Case #1: One of my classmates from pre-med. MK was a nice guy. Friendly, great personality, very likable and agreeable. He even ticked some of those non-academic checkboxes that academia loves these days. There was one major problem: He didn't have it academically. Not dumb, but just not cut out for the curriculum. But because he ticked the boxes, everyone kept pushing him to go further and would look the other way when he wasn't doing well in his classes and test scores were abysmal. So, he managed to get into a good mid-tier med school. Being mid-tier, the school has the mindset of trying to help every student graduate if at all possible. The top-tier schools are brutal, btw. $350k later, he was now an MD, doing his residency in a large major city hospital earning absolute peanuts on a medical resident's salary. Let's just say the truth finally caught up with him. I don't know the details, but he was no longer practicing medicine AND still had the $350k of student loan debt he'd have to find some way to pay off, along with looking for a new career.

Case #2: A student went to a small private college in their hometown in the Northeast to study engineering. He wasn't doing well in his first semester and almost flunked out entirely on the second semester. One of his professors went through his exam, trying to figure out why the student wasn't performing well. The math was correct, but the student wasn't understanding the application. The professor pulls the student aside and has an honest talk with him. "Son, you're not cut out to be an engineer. You're not getting it. BUT, you do math really well. I want to introduce you to a professor over at the business school. You would do well with accounting." Not what the student wanted to hear, but ultimately was the best thing that could have happened to him. The student did change majors over to accounting and did extremely well. Even in the industry, he's recognized as one of the top people in his field.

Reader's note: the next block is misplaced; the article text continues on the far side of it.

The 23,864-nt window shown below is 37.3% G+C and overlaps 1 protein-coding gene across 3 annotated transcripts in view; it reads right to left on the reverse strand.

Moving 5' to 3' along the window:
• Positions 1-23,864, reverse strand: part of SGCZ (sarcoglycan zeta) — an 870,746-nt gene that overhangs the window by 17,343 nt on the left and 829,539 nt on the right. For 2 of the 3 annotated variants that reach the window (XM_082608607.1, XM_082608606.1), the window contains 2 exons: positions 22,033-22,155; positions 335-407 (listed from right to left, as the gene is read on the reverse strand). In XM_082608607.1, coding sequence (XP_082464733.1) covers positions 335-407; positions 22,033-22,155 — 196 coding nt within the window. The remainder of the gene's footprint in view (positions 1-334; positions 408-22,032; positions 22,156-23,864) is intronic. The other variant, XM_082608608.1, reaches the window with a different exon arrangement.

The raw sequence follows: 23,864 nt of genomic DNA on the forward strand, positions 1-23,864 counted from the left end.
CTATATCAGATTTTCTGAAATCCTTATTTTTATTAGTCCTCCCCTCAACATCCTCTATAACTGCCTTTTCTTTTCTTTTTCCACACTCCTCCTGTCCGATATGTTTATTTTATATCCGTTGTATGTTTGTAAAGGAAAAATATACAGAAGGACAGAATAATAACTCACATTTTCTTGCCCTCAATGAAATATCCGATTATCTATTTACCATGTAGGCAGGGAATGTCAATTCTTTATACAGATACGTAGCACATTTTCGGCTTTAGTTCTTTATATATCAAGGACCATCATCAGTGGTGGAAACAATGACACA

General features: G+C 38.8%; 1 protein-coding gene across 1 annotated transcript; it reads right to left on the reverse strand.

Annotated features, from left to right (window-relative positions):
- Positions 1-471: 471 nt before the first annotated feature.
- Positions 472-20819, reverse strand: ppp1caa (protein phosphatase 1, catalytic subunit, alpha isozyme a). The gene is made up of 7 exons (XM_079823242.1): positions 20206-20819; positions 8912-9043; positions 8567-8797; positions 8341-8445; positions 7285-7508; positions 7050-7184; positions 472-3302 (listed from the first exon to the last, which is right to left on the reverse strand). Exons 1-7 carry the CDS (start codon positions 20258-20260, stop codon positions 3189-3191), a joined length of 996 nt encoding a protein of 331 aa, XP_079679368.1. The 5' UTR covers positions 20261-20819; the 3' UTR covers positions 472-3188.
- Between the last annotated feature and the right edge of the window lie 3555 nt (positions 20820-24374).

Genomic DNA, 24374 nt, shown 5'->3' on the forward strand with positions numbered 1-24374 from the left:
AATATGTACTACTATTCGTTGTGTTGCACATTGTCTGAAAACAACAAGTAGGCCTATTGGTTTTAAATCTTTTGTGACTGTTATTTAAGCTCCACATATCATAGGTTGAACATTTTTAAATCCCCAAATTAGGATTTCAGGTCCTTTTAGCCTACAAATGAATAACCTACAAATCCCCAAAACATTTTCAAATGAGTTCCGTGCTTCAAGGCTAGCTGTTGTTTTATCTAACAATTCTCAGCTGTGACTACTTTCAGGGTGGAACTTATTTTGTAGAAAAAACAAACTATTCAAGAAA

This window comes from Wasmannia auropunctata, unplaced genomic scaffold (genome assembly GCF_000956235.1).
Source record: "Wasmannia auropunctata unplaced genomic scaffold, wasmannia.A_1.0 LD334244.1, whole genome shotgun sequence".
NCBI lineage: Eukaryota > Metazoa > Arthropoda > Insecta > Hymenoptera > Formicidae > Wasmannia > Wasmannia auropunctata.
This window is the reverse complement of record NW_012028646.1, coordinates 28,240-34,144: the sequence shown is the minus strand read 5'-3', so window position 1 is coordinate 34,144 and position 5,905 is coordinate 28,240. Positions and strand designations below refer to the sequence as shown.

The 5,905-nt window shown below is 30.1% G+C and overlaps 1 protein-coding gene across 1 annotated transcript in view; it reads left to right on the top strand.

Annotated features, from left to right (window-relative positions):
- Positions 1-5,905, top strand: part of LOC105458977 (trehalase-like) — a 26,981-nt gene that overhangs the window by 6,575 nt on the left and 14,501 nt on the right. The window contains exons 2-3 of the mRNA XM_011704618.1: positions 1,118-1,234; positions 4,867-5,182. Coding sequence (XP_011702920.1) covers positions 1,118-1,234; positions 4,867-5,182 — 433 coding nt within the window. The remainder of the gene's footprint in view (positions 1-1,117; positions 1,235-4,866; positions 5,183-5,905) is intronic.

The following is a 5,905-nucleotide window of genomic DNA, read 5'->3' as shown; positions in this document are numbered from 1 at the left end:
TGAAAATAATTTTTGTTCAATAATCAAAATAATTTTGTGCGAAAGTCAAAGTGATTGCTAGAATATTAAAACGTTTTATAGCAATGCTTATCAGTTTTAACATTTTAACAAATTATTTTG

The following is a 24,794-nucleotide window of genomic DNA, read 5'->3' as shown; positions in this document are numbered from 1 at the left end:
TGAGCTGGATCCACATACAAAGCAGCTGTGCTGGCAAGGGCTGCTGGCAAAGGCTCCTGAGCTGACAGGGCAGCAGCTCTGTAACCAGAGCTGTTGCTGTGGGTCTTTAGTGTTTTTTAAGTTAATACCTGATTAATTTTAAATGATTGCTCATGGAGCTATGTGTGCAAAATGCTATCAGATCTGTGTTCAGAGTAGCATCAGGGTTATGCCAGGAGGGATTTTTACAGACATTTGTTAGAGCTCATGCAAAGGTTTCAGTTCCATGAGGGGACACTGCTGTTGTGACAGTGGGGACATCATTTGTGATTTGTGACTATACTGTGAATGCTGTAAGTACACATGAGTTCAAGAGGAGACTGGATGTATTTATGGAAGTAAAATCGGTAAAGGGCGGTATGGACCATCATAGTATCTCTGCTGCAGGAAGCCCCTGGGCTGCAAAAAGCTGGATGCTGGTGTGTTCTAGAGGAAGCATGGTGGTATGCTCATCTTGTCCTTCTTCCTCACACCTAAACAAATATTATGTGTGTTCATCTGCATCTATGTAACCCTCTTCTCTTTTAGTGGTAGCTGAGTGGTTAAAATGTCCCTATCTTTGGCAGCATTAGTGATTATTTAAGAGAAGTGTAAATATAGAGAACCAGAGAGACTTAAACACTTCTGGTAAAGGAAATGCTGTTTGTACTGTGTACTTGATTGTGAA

Case #2 is my own father, btw. Ironically, engineering is my forte, and he's still sore about that.
 

pnwoutdoors

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Please note I don't do this it isn't my style they have a hard job so I treat them with kindness and respect .but I always wondered if was legal to cuss them out? Becuzse I'm met a few cops who didn't deserve respect . But I just said yes sir and no sir wished them well but was thinking to self what a jerk

Can't imagine choice of words, by itself, would be in the state statutes as unlawful. But I can see "disorderly" or even "resisting" being a really big tent, so to speak, under which an offensive cop could easily level a charge if he/she despised what was said.

Once had an off-duty copy aggressively tailgate me. And he had the temerity to claim I was the offending party (aka, the instigating aggressor) when I used my vehicles lights to warn him of the extreme danger he was placing us in. He forcibly blocked the road and attempted to rip me a new one (for his crime). Very thoughtful of him. I had a whole host of words for the idiot on the tip of my tongue, though it was clear he was the sort who'd just looooove stuffing a charge or two via the disorderly/resisting opportunity.

Takes all kinds, this life does. Even one or two of that sort. Bless their hearts.
 

Monocrom

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Still, a little tactfulness is almost always called for.
I remember many long years ago (decades?) I was on line (literally waiting to pay for something with other customers both in front, and behind me). A not-very-attractive woman in her 40s was speaking with a younger woman. The part of their conversation I couldn't help overhearing (since the older woman was rather loud) was regarding how the older woman treated others.